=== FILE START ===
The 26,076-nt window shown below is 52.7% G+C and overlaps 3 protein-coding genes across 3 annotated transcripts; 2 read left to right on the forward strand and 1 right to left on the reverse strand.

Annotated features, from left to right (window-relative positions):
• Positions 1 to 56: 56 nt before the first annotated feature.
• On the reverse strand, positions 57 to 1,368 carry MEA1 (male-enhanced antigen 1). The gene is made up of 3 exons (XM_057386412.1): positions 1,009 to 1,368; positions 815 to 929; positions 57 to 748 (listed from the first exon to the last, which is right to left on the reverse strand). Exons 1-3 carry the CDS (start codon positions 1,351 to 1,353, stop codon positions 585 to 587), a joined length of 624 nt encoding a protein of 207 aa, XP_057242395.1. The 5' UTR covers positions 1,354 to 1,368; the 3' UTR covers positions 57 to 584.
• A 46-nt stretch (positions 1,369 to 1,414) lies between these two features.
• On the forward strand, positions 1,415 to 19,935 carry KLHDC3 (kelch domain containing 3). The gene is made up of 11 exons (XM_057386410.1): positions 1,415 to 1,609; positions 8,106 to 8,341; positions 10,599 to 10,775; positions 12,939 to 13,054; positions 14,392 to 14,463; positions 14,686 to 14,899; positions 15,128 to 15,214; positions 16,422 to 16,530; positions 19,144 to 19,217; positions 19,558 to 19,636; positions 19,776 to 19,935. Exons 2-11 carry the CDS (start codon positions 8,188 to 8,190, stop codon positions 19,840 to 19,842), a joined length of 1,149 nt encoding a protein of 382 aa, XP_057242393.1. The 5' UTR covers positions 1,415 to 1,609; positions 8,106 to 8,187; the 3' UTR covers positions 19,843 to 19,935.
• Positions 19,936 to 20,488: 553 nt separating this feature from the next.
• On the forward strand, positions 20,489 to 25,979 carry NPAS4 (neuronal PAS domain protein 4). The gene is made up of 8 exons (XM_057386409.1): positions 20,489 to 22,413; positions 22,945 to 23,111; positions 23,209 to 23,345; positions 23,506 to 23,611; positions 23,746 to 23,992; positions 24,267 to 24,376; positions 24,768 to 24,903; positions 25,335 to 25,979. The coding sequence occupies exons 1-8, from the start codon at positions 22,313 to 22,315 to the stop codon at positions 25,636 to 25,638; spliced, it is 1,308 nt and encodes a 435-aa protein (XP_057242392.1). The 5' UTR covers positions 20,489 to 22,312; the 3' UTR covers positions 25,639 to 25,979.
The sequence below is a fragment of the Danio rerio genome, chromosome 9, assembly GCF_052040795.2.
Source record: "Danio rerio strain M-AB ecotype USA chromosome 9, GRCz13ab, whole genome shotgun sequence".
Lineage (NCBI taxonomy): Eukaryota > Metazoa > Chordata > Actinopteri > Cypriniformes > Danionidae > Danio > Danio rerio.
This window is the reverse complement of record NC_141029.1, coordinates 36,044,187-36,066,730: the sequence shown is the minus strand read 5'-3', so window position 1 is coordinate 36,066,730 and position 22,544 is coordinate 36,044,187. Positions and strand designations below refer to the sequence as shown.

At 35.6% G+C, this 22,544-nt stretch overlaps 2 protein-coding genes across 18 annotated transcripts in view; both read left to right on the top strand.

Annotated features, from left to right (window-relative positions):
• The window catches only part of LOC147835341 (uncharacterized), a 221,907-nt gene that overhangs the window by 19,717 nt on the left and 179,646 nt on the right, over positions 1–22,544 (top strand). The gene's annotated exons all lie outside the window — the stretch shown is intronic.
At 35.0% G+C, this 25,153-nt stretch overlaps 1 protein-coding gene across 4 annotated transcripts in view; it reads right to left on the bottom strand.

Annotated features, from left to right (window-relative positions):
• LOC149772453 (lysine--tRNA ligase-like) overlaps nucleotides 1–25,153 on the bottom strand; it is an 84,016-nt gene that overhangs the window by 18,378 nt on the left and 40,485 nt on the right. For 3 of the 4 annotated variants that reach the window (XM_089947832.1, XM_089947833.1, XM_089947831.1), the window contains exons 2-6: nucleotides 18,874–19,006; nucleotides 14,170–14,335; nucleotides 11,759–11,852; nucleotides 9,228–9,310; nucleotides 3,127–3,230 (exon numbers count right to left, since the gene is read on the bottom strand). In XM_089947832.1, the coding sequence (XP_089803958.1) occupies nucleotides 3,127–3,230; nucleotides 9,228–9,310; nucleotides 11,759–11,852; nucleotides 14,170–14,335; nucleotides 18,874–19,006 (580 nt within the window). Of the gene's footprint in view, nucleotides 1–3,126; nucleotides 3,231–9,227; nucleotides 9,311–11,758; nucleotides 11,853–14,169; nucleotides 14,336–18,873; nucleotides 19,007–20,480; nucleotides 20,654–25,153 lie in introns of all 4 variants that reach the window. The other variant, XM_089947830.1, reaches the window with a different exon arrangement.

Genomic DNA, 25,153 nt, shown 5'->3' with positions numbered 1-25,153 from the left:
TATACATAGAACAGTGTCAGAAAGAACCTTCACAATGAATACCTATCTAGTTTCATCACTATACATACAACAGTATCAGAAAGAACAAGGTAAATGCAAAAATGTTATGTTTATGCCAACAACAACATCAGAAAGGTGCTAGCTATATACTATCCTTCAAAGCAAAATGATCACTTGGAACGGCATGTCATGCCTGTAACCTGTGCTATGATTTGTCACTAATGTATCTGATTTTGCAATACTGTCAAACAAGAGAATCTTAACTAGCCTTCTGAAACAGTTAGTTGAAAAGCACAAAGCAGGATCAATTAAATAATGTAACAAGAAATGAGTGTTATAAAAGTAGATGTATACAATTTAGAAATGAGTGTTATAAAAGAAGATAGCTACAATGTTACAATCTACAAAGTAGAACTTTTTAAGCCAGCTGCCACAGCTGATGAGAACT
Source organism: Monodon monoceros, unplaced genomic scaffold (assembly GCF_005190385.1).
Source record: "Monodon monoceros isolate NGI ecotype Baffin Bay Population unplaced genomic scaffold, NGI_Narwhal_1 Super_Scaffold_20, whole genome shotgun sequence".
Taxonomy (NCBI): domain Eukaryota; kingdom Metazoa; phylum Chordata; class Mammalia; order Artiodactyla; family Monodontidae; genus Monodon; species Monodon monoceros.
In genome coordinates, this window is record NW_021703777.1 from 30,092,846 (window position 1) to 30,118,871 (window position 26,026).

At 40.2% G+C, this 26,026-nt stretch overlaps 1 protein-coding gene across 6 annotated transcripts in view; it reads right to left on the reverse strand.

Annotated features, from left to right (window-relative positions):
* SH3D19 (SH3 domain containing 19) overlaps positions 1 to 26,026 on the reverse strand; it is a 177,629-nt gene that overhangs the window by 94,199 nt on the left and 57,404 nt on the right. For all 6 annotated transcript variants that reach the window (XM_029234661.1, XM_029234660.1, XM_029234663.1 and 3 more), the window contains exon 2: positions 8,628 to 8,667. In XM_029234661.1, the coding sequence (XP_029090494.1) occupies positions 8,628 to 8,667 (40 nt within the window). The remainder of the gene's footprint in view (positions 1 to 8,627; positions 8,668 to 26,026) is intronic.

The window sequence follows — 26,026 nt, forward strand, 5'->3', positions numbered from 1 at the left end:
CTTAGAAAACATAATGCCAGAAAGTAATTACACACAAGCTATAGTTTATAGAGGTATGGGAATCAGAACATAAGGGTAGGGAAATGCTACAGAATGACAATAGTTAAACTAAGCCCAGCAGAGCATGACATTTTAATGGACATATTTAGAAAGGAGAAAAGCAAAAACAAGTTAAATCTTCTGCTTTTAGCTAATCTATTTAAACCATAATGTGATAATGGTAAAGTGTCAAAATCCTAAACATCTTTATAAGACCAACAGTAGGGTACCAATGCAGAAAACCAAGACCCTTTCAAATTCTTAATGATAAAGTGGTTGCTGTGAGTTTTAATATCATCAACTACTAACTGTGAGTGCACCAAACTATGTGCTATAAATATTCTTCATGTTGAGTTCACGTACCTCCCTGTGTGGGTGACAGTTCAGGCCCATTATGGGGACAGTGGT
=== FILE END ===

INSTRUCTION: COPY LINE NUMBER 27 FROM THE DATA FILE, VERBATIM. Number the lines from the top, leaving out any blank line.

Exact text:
* SH3D19 (SH3 domain containing 19) overlaps positions 1 to 26,026 on the reverse strand; it is a 177,629-nt gene that overhangs the window by 94,199 nt on the left and 57,404 nt on the right. For all 6 annotated transcript variants that reach the window (XM_029234661.1, XM_029234660.1, XM_029234663.1 and 3 more), the window contains exon 2: positions 8,628 to 8,667. In XM_029234661.1, the coding sequence (XP_029090494.1) occupies positions 8,628 to 8,667 (40 nt within the window). The remainder of the gene's footprint in view (positions 1 to 8,627; positions 8,668 to 26,026) is intronic.